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A Journey through Ethics: A PhD candidate’s perspective

16 May 2016 - 14:15

The last ten years have seen social scientists place great emphasis on the ethics of their research. The ethics clearance process for studies involving human participants serves many purposes; such as protecting the subjects involved in the research from social, physical and emotional harm, ensuring the quality standards of the study, ascertaining that the researcher will be able to legally publish the information gathered, and ensuring that the researchers’ safety and well-being is protected during the field work phase. The whole process serves another fundamentally important underlying purpose: it forces thorough planning. It compels the researcher to think about such things as: access to participants, the research methods most suitable for the study, the need for various contingency plans, creating a specific timelines and verifying the availability of the funding necessary to make the study happen. At the University of Cape Town, the written ethics clearance is submitted to the ethics committee which evaluates the solidity of the project before granting approval, and only after this phase can fieldwork begin.

The ethics process is a very rational and practical part of research planning. It is especially important for students, as it helps to minimize risks and unexpected issues in the course of field work.

At the beginning of the academic year, as a first year PhD candidate, I attended the University of Cape Town’s Faculty of Law induction programme, which consisted of four days of immersive workshops, meant to provide students with the tools and knowhow to start and survive the doctoral journey. While walking out of the classroom after a seminar on ethics, I asked some of my peers if they were planning to have human participants involved in their research projects. I felt I needed the comfort of knowing that I was not alone in having to navigate my way through the ethics review procedure. One peer replied “no” with a really relieved look, while others said the ethics plan sounded too complicated and time consuming, so that the use of human participants would need to be reconsidered. Luckily, I also found a number of other doctoral candidates with research plans involving human participants, especially among my criminologist peers. Lawbreakers, police officers, convicted offenders, victims of crime and policy makers are often the main research subjects of criminology studies. Frequently the same research will encompass more than one group of these subjects in order to enrich the quality of the study, but in so doing, it also increases the complexity of the fieldwork. Some researchers may perceive the ethics review as an obstacle that obstructs their research goals and takes up their time.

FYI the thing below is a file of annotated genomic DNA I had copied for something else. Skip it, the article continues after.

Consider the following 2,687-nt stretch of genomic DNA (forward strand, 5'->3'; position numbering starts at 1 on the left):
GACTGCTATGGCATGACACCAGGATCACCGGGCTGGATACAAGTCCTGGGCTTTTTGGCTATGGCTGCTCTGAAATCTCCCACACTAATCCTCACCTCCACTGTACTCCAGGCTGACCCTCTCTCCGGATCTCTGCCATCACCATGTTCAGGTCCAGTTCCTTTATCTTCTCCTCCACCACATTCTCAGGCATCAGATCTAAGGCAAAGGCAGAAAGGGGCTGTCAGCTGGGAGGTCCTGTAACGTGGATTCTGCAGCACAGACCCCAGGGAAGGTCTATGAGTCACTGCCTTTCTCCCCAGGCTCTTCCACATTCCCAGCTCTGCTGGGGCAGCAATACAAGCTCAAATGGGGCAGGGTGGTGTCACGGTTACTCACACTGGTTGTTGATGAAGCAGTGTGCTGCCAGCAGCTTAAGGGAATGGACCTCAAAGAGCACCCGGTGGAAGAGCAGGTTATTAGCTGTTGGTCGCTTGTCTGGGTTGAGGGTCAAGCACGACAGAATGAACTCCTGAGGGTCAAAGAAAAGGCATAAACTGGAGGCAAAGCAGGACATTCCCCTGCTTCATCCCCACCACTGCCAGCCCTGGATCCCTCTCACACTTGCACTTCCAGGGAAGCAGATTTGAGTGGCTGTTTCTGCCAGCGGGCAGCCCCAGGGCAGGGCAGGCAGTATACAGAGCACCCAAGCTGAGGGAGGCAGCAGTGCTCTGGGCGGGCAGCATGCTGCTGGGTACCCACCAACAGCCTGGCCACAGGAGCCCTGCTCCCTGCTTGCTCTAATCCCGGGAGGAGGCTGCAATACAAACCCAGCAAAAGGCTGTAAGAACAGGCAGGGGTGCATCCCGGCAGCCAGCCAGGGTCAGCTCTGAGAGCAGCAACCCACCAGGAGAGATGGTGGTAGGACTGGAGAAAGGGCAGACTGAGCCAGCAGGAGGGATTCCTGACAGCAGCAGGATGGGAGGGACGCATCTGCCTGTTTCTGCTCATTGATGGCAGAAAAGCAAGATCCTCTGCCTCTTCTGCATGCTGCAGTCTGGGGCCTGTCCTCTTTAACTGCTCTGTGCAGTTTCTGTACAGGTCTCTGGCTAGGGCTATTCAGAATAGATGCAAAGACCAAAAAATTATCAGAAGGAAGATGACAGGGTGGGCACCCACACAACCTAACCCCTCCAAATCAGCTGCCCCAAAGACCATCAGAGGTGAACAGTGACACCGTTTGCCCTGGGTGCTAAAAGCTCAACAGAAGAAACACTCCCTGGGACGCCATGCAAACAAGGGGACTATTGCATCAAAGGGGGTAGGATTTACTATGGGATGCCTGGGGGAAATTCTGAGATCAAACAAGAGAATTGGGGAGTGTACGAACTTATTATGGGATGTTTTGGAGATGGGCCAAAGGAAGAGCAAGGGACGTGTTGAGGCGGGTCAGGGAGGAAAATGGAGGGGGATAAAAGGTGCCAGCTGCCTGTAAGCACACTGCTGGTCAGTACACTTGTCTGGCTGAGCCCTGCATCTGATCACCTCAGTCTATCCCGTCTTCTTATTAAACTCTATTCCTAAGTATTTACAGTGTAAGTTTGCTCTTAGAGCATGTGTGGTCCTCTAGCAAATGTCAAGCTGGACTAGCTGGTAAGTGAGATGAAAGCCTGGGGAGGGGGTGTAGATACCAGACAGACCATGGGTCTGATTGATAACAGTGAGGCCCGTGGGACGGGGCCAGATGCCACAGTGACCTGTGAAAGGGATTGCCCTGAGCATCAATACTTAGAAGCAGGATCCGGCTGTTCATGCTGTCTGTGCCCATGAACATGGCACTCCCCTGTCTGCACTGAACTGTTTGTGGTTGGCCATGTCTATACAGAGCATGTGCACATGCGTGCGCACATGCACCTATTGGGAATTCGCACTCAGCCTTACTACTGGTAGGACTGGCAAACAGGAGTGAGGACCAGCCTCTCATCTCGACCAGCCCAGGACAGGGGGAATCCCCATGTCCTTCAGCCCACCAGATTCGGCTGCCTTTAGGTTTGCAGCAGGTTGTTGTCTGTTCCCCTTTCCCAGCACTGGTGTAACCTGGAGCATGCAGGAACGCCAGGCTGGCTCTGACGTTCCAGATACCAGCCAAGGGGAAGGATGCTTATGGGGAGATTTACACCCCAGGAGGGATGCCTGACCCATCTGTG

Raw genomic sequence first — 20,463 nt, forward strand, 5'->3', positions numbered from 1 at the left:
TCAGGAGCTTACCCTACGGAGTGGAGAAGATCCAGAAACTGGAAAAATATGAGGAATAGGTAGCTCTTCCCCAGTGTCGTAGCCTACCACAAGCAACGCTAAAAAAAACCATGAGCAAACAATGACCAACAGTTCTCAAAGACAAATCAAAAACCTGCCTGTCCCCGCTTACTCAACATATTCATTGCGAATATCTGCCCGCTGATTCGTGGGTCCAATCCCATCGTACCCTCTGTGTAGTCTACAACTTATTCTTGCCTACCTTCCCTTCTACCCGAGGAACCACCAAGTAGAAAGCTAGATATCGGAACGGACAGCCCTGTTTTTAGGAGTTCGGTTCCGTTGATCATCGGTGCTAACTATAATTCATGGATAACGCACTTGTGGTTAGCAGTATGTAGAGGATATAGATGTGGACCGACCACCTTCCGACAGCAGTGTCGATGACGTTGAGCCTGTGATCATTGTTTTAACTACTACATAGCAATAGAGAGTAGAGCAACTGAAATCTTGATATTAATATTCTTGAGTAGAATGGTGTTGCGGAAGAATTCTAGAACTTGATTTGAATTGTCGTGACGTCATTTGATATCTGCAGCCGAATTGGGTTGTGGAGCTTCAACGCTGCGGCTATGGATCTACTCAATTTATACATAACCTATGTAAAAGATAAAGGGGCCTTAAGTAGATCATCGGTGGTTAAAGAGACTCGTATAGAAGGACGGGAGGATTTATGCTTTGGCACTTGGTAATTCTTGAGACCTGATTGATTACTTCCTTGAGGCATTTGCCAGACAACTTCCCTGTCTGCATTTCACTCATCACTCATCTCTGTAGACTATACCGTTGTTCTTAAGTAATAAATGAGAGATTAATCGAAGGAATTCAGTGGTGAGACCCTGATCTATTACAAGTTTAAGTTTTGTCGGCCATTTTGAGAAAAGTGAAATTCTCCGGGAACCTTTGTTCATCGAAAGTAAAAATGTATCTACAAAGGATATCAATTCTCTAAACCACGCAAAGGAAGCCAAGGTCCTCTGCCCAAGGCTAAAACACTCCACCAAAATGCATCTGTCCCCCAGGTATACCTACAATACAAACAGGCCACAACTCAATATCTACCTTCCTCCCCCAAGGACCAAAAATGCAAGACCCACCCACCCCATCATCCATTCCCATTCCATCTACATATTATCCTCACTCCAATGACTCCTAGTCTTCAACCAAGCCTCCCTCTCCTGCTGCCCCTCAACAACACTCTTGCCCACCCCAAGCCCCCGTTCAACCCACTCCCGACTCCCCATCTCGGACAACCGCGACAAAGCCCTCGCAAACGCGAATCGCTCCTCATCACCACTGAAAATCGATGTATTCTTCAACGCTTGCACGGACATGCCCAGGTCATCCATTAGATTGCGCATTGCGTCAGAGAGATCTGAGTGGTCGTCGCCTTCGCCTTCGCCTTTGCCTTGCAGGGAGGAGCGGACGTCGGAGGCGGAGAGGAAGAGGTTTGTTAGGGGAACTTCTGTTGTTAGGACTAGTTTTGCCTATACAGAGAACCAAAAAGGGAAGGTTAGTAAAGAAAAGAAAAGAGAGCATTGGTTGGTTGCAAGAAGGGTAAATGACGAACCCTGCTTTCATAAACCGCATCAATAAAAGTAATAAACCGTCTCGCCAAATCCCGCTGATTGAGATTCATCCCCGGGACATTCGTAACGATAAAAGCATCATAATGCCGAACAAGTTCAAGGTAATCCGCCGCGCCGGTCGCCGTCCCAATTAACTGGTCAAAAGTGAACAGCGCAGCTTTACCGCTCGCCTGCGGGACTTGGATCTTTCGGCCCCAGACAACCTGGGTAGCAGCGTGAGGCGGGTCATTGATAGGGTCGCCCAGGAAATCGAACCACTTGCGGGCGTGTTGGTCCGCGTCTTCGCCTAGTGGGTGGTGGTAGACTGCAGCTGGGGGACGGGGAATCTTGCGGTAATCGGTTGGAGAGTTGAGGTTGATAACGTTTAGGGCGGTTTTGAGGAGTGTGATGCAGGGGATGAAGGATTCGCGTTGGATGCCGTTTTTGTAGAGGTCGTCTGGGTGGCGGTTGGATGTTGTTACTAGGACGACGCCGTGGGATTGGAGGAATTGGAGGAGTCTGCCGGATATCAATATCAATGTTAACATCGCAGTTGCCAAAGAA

Is it really possible to provide meaningful insights on criminal behavior without deceiving people in the process? Protecting anonymity is another paramount ethical priority. To what extent, however, can the researcher avoid reporting criminal behavior without being morally or legally undermined? Is it possible to completely eliminate the risk of researcher-harm when dealing with law breakers? How can objectivity be preserved through research when dealing with immoral, illegal and unethical behaviors? There are no definitive answers to these questions, as each research project, as well as each group of participants and researcher is different and unique and has different needs.

I started working on the ethics proposal for my doctoral project before beginning work on the research proposal itself, but I have not yet finalized it. Working on my ethics proposal at the beginning of the process helped me to focus my overall research proposal in a very practical way. In the process of examining ethical issues, I experienced several feelings: at first I felt frustrated, anxious, excited and angry, but I never felt alone. I found support from other students who had gone through the process before me; from my supervisor who pushed me to believe in my project during moments of uncertainty; and from another senior academic who offered me her vast experience and critical reflections on my work.

The ethics plan should not be regarded as an obstacle to research or degree progress, as this is clearly not the reason it has become so important to social science research. Rather, the ethics plan and review assures research quality, the researchers’ safety and respect for the participants.  The ethics clearance also offers a solid foundation from which to begin the PhD journey, by assuring that the plan has been thoroughly examined and evaluated and that it meets accepted research standards. I would encourage future research students to see the ethics approval process as a chance to reflect, think creatively, and prepare thoroughly for the work ahead. An adventure awaits.

 

- Valentina Pancieri